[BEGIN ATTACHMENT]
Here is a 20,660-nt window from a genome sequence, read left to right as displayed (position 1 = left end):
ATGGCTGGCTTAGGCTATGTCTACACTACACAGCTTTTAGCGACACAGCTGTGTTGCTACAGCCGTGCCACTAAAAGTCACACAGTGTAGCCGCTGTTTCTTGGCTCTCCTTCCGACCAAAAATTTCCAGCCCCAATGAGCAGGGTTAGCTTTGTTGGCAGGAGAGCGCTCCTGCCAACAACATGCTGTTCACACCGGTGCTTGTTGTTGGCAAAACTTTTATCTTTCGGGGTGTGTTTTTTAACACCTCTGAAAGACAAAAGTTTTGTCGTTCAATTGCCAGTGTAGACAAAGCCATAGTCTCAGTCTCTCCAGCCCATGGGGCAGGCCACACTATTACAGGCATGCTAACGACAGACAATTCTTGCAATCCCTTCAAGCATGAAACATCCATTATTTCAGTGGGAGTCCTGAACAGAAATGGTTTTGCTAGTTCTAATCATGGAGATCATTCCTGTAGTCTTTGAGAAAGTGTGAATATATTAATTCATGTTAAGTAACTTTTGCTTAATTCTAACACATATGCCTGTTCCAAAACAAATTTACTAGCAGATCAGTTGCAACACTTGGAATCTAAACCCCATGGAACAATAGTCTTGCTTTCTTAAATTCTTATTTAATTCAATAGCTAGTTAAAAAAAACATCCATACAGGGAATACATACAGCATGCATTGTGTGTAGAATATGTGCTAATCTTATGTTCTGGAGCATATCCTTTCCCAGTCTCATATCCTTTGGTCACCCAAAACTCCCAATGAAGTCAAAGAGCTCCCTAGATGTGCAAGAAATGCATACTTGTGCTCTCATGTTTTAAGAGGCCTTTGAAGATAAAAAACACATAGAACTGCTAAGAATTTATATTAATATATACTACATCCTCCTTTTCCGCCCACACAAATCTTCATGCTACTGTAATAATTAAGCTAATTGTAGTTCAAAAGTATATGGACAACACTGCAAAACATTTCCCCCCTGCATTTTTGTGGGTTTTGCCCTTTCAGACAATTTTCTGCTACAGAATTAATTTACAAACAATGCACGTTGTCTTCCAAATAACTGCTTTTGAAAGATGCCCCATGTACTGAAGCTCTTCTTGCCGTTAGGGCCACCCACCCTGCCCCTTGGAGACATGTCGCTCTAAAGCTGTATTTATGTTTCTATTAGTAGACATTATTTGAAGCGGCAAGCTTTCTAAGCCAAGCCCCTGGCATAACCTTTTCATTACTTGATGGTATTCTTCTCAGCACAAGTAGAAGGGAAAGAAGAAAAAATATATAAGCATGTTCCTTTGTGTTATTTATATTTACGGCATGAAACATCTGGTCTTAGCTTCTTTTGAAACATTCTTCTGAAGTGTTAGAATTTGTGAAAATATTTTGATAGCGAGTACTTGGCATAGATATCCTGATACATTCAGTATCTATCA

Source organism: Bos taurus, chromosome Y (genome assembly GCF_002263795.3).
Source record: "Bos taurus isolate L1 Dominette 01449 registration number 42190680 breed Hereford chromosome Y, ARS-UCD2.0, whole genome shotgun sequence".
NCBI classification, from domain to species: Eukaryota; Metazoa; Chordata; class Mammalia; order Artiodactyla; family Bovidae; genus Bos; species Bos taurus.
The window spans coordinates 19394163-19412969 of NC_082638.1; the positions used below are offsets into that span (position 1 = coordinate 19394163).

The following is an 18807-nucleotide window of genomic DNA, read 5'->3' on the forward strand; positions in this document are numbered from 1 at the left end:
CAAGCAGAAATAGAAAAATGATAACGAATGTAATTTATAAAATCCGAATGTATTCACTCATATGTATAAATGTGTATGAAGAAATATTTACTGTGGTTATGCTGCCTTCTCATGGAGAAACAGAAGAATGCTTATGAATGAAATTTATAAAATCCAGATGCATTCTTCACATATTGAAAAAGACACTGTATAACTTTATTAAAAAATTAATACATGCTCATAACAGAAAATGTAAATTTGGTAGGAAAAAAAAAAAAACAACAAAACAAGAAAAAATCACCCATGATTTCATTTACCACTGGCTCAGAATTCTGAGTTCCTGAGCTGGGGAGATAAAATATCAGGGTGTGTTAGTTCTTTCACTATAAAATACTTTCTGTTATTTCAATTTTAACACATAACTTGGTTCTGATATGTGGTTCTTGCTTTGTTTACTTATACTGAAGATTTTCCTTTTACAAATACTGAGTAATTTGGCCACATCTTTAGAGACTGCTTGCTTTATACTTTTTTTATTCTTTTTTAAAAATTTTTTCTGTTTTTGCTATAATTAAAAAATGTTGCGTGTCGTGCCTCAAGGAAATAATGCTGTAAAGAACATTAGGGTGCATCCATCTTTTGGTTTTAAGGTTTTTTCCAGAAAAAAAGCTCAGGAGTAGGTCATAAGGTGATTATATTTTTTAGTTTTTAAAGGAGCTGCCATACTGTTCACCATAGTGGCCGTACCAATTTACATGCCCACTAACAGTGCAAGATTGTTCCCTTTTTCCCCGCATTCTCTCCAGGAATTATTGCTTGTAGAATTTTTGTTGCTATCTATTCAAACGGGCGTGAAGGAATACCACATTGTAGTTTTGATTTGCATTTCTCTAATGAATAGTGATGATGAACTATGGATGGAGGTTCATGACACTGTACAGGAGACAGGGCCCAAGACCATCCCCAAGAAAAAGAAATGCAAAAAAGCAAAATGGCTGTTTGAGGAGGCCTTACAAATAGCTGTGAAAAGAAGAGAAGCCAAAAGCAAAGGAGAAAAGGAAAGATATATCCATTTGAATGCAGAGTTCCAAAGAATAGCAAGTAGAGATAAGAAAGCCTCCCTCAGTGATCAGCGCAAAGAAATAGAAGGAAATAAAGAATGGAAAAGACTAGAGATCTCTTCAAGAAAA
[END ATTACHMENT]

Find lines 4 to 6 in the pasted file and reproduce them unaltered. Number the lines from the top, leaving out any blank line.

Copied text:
Source record: "Bos taurus isolate L1 Dominette 01449 registration number 42190680 breed Hereford chromosome Y, ARS-UCD2.0, whole genome shotgun sequence".
NCBI classification, from domain to species: Eukaryota; Metazoa; Chordata; class Mammalia; order Artiodactyla; family Bovidae; genus Bos; species Bos taurus.
The window spans coordinates 19394163-19412969 of NC_082638.1; the positions used below are offsets into that span (position 1 = coordinate 19394163).